Meltwater lenses over the Chukchi and the Beaufort seas during summer 2019: From in situ to synoptic view

Type Article
Date 2022-12
Language English
Author(s) Supply AlexandreORCID2, 6, Boutin JacquelineORCID3, Kolodziejczyk NicolasORCID7, Reverdin GillesORCID3, Lique CamilleORCID1, Vergely Jean‐luc4, Perrot XavierORCID5
Affiliation(s) 1 : Univ. Brest ,CNRS IRD Ifremer Laboratoire d’Océanographie Physique et Spatiale (LOPS) IUEM, Brest 29280, France
2 : CNES, Paris ,France
3 : Sorbonne University ,LOCEAN Laboratory ‐ IPSL CNRS–IRD–MNHM, Paris, France
4 : ACRI‐ST ,Guyancourt ,France
5 : LMD / IPSL, CNRS ENS PSL Paris, France
6 : Univ. Brest ,CNRS IRD Ifremer Laboratoire d’Océanographie Physique et Spatiale (LOPS) IUEM Brest29280 ,France
7 : Univ. Brest ,CNRS IRD Ifremer Laboratoire d’Océanographie Physique et Spatiale (LOPS) IUEM Brest29280 ,France
Source Journal of Geophysical Research: Oceans (2169-9275) (American Geophysical Union (AGU)), 2022-12 , Vol. 127 , N. 12 , P. e2021JC018388 (17p.)
DOI 10.1029/2021JC018388
WOS© Times Cited 3
Keyword(s) Sea Surface Salinity, SMOS, SMAP, Arctic Ocean, Meltwater lenses

We investigate the Chukchi and the Beaufort seas in the Arctic Ocean, where salty and warm Pacific Water flows in through the Bering Strait and interacts with the sea ice, contributing to its summer melt. Thanks to in situ measurements recorded by two saildrones deployed during summer 2019 and to refined sea ice filtering in satellite L-Band radiometric data, we demonstrate the ability of satellite sea surface salinity (SSS) observed by SMOS and SMAP to capture SSS freshening induced by sea ice melt. We refer to these freshening events as meltwater lenses (MWL). The largest MWL observed by the saildrones during this period occupied a large part of the Chukchi shelf, with a SSS freshening reaching -5 practical salinity scale, persisting for up to one month. This MWL restricted the transfer of air-sea momentum to the upper ocean, as illustrated by measured wind speed and vertical profiles of currents. With satellite-based sea surface temperature, satellite SSS provides a monitoring of the different water masses encountered in the region during summer 2019. Using sea ice concentration and estimated Ekman transport, we analyse the spatial variability of sea surface properties after the sea ice edge retreat over the Chukchi and the Beaufort seas. The two MWL captured by the saildrones and the satellite measurements resulted from different dynamics. Over the Beaufort Sea, the MWL evolution followed the meridional sea ice retreat whereas, in the Chukchi Sea, a large persisting MWL was generated by advection and subsequent melting of a sea ice filament.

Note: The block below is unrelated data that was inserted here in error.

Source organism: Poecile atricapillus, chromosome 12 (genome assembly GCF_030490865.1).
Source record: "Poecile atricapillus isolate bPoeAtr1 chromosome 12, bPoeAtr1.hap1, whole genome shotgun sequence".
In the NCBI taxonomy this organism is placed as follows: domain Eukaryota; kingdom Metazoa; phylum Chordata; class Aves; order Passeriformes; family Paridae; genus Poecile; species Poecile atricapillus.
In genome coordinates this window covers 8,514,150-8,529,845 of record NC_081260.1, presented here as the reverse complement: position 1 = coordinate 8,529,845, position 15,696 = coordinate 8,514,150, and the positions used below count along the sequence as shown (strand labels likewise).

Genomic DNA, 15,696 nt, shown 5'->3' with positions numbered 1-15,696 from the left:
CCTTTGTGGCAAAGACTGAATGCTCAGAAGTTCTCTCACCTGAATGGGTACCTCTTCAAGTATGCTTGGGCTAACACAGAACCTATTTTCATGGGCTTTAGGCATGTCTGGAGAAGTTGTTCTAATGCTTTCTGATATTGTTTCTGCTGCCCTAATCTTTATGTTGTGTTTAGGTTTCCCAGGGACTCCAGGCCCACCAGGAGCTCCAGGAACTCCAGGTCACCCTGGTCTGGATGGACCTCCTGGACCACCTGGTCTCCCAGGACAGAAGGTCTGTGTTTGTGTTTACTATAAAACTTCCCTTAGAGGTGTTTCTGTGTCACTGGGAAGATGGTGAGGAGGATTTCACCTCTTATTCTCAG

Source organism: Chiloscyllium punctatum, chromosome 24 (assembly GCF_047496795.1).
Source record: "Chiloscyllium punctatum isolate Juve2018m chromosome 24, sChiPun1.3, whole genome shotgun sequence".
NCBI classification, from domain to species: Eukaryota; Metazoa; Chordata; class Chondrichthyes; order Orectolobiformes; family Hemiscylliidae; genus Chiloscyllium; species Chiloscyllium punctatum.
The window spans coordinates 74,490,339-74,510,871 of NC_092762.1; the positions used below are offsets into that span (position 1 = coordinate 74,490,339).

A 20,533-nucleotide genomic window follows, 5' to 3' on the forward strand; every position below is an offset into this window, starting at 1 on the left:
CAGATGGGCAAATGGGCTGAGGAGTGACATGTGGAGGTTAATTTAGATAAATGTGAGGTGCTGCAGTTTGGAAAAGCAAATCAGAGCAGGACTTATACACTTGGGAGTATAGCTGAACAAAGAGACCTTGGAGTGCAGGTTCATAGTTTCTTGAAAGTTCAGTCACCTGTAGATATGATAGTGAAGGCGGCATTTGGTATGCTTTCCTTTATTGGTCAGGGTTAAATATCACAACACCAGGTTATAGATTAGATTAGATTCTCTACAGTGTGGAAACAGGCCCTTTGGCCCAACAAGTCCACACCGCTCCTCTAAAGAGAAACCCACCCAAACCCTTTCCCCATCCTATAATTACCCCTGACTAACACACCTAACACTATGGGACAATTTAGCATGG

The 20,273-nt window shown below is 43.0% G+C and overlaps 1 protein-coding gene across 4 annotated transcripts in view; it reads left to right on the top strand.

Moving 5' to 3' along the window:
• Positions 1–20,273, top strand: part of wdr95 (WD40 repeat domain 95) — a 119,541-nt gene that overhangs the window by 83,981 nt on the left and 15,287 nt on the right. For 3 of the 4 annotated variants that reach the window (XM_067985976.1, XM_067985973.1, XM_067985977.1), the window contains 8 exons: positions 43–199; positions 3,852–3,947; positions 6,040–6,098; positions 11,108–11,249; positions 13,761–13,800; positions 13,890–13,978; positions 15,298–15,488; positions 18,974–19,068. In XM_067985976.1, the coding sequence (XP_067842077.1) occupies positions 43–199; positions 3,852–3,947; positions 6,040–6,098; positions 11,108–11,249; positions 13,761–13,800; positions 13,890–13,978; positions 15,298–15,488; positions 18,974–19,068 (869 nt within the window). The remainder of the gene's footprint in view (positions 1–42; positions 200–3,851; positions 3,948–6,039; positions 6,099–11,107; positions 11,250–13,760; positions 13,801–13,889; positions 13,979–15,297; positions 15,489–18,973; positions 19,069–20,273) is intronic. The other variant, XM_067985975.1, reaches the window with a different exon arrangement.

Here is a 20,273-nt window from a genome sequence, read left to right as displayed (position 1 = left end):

Key Points

Saildrones and L-Band radiometers detect large sea surface salinity variability induced by sea ice over the Chukchi and the Beaufort Sea

Low surface salinity due to sea ice melting decreases the vertical extent of momentum transfer, inhibiting it beyond 10 meters depth

Meltwater lenses may persist more than one month and reach a surface salinity 5 pss fresher than surrounding waters

Plain Language Summary

The Arctic Ocean is an area of large variations in salinity. Salinity is a main driver of ocean circulation as it determines (with seawater temperature) the seawater density. However, very little is known about salinity variations there, due to the paucity of measurements near ice and in river plumes where surface water is freshest. Here, we use surface salinity measurements from two autonomous vehicles, named saildrones, to show that satellite measurements can identify the evolution of freshwater lenses that result from sea ice melt. Over the Chukchi and the Beaufort seas, sea surface salinity exhibits large seasonal changes, partly because of the sea ice melting. In this region, water from the North Pacific Ocean enters the Arctic Ocean, resulting in large gradients of salinity and temperature. During summer 2019, the saildrones measured the surface salinity and temperature variability as the sea ice retreated northwards. By comparing these data with the measurements from satellites, we showed that satellites can detect these pools of fresh surface water in the Arctic Ocean, increasing the field of application of satellites to understand changes in conditions that determine the Arctic's role in climate change.

Full Text
File Pages Size Access
Publisher's official version 31 5 MB Open access
Supporting Information S1 3 MB Open access
Top of the page

How to cite 

Supply Alexandre, Boutin Jacqueline, Kolodziejczyk Nicolas, Reverdin Gilles, Lique Camille, Vergely Jean‐luc, Perrot Xavier (2022). Meltwater lenses over the Chukchi and the Beaufort seas during summer 2019: From in situ to synoptic view. Journal of Geophysical Research: Oceans, 127(12), e2021JC018388 (17p.). Publisher's official version : , Open Access version :